The U.S. topical medical marijuana market segment valued USD 179.3 million in 2017. Increased number of companies are manufacturing lotions and creams that are absorbed through the skin for localized relief of pain and inflammation. Furthermore, topical route of administration is preferred by most of the patients as it results in maximum therapeutic benefits without the cerebral euphoria associated with other delivery methods.

The U.S. medical marijuana dispensaries market segment will expand at a robust 13.3% CAGR over the forecast period owing to presence of number of legal dispensaries operating in a most of the states. With each state legalizing marijuana for medical purposes, more and more dispensaries are being set up in the country, hence propelling the market growth of the segment.

California medical marijuana market is estimated to grow at 13.7% from 2018-2024. Medical marijuana is legalized in California since 1996. The manufacturing, distribution, transportation, and sales of medical marijuana is completely legal in California, thereby boosting the market growth in the coming years.

New Hampshire medical marijuana market is forecasted to expand at 24.1% CAGR during the forecast period. New Hampshire ranked second in the country for the highest opioid overdose rate. With the legalization of medical marijuana, it will result in improvement of health outcomes for individuals suffering from pain, thereby driving the segment growth in the long run.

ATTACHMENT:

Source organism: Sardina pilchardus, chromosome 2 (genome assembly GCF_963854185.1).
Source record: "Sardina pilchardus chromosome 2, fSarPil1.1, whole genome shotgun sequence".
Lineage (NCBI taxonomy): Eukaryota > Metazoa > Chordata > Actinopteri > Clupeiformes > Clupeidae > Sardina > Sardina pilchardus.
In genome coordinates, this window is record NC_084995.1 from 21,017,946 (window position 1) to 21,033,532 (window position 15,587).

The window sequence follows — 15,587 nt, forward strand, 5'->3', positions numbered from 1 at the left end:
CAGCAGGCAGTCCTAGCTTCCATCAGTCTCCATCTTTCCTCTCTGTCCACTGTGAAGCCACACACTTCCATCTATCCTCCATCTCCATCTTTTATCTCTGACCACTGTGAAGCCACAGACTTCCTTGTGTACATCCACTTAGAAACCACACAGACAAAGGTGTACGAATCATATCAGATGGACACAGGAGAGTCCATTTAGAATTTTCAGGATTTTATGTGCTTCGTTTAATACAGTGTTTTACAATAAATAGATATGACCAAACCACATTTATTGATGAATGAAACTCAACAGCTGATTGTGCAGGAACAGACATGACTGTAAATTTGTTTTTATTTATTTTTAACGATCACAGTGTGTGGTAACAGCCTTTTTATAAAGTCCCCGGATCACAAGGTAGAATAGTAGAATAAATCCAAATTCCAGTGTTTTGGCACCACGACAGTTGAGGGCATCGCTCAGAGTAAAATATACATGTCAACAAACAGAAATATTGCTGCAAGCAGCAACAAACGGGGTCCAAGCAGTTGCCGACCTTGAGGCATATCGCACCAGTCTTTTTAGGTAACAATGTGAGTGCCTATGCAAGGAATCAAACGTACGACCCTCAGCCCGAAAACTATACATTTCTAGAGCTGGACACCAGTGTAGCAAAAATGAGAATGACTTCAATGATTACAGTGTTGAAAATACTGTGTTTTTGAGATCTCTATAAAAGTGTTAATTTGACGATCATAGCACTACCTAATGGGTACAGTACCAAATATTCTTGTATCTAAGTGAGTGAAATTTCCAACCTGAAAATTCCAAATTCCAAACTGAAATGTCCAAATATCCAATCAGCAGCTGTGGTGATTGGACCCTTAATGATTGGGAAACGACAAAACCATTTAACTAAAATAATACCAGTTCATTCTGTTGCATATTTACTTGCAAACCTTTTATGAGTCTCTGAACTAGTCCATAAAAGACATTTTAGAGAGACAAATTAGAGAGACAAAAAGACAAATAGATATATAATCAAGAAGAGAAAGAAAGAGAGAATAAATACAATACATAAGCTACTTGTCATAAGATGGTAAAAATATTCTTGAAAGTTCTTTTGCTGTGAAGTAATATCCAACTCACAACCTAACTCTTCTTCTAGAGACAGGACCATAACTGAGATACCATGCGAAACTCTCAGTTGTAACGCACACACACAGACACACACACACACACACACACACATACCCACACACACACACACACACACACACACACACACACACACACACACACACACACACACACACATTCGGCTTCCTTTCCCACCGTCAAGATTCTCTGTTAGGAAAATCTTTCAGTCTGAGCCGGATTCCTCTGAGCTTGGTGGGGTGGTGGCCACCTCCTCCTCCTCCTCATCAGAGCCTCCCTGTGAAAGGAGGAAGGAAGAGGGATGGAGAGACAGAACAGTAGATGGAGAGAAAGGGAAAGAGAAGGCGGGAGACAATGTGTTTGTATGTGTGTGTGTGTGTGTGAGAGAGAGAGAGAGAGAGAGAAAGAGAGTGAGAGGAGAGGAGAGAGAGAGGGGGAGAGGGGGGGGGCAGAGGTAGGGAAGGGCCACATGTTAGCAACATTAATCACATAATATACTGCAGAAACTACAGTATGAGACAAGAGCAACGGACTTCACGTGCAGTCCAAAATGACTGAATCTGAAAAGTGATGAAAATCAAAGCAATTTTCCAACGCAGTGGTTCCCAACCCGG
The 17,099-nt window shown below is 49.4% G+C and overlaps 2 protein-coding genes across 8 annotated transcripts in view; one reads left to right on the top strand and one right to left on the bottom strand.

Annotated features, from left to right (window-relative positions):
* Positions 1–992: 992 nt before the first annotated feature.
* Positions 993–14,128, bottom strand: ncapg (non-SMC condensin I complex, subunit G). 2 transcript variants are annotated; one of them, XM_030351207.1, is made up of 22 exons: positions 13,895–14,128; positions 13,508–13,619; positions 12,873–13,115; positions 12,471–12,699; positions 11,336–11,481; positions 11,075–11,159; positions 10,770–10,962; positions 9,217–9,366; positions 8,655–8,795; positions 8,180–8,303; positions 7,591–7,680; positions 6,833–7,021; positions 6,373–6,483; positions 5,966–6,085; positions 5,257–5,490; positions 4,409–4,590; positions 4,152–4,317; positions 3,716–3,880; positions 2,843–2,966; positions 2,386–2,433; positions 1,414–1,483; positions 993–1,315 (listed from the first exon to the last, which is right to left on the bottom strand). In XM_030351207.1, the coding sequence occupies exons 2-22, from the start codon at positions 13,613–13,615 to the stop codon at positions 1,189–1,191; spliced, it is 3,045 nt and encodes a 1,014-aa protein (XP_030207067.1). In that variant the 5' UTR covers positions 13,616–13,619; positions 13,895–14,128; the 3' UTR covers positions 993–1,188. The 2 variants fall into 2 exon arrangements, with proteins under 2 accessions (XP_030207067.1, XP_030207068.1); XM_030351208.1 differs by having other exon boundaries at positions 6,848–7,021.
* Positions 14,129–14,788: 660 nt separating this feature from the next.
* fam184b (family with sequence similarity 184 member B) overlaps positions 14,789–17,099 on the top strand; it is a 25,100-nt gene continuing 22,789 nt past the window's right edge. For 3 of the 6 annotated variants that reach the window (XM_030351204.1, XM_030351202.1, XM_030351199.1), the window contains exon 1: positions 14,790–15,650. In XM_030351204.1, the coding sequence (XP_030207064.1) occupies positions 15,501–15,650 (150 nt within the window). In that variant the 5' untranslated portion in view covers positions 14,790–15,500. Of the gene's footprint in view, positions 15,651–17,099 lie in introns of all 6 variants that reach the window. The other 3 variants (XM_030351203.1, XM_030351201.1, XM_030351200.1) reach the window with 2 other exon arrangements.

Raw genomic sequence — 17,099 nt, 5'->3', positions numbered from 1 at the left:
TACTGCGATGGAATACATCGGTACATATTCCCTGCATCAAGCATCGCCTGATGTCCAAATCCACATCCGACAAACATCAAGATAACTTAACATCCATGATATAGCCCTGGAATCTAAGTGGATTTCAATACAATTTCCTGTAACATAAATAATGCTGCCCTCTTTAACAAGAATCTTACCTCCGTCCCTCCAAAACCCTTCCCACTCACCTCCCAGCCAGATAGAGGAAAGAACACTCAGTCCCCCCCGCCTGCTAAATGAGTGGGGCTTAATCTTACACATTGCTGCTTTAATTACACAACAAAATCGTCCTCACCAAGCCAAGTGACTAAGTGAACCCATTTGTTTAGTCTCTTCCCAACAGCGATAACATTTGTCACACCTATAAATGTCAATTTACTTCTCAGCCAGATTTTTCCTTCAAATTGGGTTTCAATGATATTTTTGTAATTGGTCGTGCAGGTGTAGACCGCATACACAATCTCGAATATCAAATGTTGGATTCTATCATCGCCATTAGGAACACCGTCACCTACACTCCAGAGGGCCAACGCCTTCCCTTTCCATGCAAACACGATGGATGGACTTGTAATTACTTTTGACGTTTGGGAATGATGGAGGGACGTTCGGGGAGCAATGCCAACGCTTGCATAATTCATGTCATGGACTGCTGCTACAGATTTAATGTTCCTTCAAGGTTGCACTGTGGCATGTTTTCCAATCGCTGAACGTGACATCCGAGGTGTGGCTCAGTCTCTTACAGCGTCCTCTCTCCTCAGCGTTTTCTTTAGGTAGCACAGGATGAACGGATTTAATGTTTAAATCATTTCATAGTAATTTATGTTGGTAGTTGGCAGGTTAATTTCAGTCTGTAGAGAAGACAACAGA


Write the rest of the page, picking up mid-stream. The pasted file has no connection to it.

Prominent industry players in U.S. medical marijuana market include Canopy Growth, Aurora Cannabis, Inc., Medical Marijuana, Inc., GW Pharmaceuticals, Aphria, Inc., CanniMed Ltd., Tilray, Emerald Health Therapeutics, and United Cannabis. These companies are opting for strategic mergers, acquisitions, and partnerships to expand their geographic reach, and product portfolio, hence resulting in improved position in the overall market.

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How Legal States Intend Tackling “High” Drivers

The issue of weed-intoxicated drivers is a serious and concerning one. Thousands of people die on the roads every year because people climb behind the wheel when impaired, whether “high” on pot, drunk on booze, or otherwise Non Compos Mentos. Until now, officers have not had any tools available to detect marijuana use in drivers, not accurately, not fairly, and not effectively. That is about to change.

Problems with Existing Intoxication Tests

Currently, officers can test those they suspect of driving under the influence of weed with those they use for drunk drivers. They only have field sobriety tests available to them, as well as breath, blood, and urine tests. Field sobriety tests are not effective for weed lovers, since weed does not affect people the same way alcohol does. They can still walk straight, stand on one leg, and pass these tests easily.